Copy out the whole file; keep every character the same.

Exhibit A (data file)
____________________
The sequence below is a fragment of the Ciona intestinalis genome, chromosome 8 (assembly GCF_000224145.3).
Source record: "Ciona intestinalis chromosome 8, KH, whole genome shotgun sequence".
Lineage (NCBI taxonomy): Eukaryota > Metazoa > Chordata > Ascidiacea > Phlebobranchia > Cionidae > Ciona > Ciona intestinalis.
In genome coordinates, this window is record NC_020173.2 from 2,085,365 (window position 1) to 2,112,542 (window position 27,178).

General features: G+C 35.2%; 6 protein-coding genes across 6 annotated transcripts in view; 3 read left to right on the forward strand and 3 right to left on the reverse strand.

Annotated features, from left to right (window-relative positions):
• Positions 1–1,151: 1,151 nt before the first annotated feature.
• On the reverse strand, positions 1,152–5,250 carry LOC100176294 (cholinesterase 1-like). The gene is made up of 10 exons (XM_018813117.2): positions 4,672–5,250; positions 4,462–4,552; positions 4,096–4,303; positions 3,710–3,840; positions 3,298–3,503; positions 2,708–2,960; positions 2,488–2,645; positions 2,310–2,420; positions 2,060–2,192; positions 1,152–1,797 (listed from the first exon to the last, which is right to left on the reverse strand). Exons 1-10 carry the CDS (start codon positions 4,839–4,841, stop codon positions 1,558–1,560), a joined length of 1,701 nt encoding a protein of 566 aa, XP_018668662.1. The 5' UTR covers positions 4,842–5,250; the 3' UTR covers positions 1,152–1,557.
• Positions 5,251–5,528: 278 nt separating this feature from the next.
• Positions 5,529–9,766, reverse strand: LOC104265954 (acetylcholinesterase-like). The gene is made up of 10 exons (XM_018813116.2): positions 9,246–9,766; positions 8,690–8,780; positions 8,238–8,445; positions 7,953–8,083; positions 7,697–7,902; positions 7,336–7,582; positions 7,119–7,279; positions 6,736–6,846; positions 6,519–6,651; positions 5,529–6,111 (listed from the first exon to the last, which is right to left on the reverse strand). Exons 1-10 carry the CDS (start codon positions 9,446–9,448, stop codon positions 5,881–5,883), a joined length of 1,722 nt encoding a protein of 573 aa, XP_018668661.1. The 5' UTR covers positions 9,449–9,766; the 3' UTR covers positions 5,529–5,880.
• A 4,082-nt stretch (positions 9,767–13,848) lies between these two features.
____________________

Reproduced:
The sequence below is a fragment of the Ciona intestinalis genome, chromosome 8 (assembly GCF_000224145.3).
Source record: "Ciona intestinalis chromosome 8, KH, whole genome shotgun sequence".
Lineage (NCBI taxonomy): Eukaryota > Metazoa > Chordata > Ascidiacea > Phlebobranchia > Cionidae > Ciona > Ciona intestinalis.
In genome coordinates, this window is record NC_020173.2 from 2,085,365 (window position 1) to 2,112,542 (window position 27,178).

General features: G+C 35.2%; 6 protein-coding genes across 6 annotated transcripts in view; 3 read left to right on the forward strand and 3 right to left on the reverse strand.

Annotated features, from left to right (window-relative positions):
• Positions 1–1,151: 1,151 nt before the first annotated feature.
• On the reverse strand, positions 1,152–5,250 carry LOC100176294 (cholinesterase 1-like). The gene is made up of 10 exons (XM_018813117.2): positions 4,672–5,250; positions 4,462–4,552; positions 4,096–4,303; positions 3,710–3,840; positions 3,298–3,503; positions 2,708–2,960; positions 2,488–2,645; positions 2,310–2,420; positions 2,060–2,192; positions 1,152–1,797 (listed from the first exon to the last, which is right to left on the reverse strand). Exons 1-10 carry the CDS (start codon positions 4,839–4,841, stop codon positions 1,558–1,560), a joined length of 1,701 nt encoding a protein of 566 aa, XP_018668662.1. The 5' UTR covers positions 4,842–5,250; the 3' UTR covers positions 1,152–1,557.
• Positions 5,251–5,528: 278 nt separating this feature from the next.
• Positions 5,529–9,766, reverse strand: LOC104265954 (acetylcholinesterase-like). The gene is made up of 10 exons (XM_018813116.2): positions 9,246–9,766; positions 8,690–8,780; positions 8,238–8,445; positions 7,953–8,083; positions 7,697–7,902; positions 7,336–7,582; positions 7,119–7,279; positions 6,736–6,846; positions 6,519–6,651; positions 5,529–6,111 (listed from the first exon to the last, which is right to left on the reverse strand). Exons 1-10 carry the CDS (start codon positions 9,446–9,448, stop codon positions 5,881–5,883), a joined length of 1,722 nt encoding a protein of 573 aa, XP_018668661.1. The 5' UTR covers positions 9,449–9,766; the 3' UTR covers positions 5,529–5,880.
• A 4,082-nt stretch (positions 9,767–13,848) lies between these two features.